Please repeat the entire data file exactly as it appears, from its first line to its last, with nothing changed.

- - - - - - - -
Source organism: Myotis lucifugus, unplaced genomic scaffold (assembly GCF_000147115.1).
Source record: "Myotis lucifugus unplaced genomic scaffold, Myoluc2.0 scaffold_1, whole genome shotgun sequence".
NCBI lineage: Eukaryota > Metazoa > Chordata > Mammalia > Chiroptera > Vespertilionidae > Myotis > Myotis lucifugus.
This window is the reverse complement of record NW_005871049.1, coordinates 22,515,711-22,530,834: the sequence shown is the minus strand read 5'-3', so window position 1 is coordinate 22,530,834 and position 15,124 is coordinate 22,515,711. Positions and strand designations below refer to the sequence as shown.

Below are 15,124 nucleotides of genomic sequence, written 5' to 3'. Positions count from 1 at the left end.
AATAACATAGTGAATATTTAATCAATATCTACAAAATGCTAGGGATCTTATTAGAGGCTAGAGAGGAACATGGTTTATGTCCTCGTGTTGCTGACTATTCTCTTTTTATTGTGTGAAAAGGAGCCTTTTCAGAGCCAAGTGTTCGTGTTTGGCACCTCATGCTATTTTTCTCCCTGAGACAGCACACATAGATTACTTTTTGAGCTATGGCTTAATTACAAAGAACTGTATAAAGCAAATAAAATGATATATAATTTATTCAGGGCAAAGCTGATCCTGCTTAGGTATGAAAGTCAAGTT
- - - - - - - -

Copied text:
Source organism: Myotis lucifugus, unplaced genomic scaffold (assembly GCF_000147115.1).
Source record: "Myotis lucifugus unplaced genomic scaffold, Myoluc2.0 scaffold_1, whole genome shotgun sequence".
NCBI lineage: Eukaryota > Metazoa > Chordata > Mammalia > Chiroptera > Vespertilionidae > Myotis > Myotis lucifugus.
This window is the reverse complement of record NW_005871049.1, coordinates 22,515,711-22,530,834: the sequence shown is the minus strand read 5'-3', so window position 1 is coordinate 22,530,834 and position 15,124 is coordinate 22,515,711. Positions and strand designations below refer to the sequence as shown.

Below are 15,124 nucleotides of genomic sequence, written 5' to 3'. Positions count from 1 at the left end.
AATAACATAGTGAATATTTAATCAATATCTACAAAATGCTAGGGATCTTATTAGAGGCTAGAGAGGAACATGGTTTATGTCCTCGTGTTGCTGACTATTCTCTTTTTATTGTGTGAAAAGGAGCCTTTTCAGAGCCAAGTGTTCGTGTTTGGCACCTCATGCTATTTTTCTCCCTGAGACAGCACACATAGATTACTTTTTGAGCTATGGCTTAATTACAAAGAACTGTATAAAGCAAATAAAATGATATATAATTTATTCAGGGCAAAGCTGATCCTGCTTAGGTATGAAAGTCAAGTT